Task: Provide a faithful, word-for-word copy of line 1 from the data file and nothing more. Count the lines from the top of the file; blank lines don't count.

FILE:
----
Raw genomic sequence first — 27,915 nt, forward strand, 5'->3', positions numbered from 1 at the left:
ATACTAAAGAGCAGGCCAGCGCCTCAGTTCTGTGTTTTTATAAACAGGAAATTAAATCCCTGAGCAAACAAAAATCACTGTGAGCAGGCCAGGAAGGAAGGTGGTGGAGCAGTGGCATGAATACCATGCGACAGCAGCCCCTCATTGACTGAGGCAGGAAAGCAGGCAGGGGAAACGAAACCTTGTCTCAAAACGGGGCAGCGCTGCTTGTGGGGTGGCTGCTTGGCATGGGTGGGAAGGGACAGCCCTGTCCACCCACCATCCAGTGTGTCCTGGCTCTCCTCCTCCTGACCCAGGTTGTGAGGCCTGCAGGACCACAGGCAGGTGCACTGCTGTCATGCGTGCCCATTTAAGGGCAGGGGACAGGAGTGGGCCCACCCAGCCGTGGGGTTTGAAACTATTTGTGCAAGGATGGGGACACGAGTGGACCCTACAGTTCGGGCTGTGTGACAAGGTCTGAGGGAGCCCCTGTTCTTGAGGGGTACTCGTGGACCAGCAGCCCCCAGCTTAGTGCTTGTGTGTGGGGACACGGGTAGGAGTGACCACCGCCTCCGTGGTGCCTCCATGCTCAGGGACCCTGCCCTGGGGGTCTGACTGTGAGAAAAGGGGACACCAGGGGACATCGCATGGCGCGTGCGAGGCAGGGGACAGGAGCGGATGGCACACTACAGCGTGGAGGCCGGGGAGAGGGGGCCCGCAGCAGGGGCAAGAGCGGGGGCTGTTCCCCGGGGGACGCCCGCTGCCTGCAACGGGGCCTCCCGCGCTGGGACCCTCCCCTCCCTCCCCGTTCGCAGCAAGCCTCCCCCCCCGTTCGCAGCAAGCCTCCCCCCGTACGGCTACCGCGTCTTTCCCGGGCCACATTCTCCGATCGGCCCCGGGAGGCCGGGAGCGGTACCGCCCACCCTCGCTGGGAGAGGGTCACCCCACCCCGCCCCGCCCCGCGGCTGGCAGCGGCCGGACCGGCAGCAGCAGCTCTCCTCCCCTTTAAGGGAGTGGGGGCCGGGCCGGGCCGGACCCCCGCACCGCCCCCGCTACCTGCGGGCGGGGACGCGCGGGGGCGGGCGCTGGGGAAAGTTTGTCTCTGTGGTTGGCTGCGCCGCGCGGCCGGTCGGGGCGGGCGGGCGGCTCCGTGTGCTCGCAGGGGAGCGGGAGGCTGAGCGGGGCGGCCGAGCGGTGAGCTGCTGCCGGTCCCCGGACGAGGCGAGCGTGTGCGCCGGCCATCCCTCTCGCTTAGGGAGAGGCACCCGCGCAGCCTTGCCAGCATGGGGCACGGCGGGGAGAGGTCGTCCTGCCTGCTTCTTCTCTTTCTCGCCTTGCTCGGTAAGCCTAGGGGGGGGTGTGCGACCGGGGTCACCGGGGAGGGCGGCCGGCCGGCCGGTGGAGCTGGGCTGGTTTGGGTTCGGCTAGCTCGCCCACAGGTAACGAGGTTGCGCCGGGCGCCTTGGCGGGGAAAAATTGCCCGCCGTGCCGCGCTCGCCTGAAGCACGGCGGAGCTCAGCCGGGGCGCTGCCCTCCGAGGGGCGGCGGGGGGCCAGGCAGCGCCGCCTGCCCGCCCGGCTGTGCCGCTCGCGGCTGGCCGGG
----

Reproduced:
Raw genomic sequence first — 27,915 nt, forward strand, 5'->3', positions numbered from 1 at the left: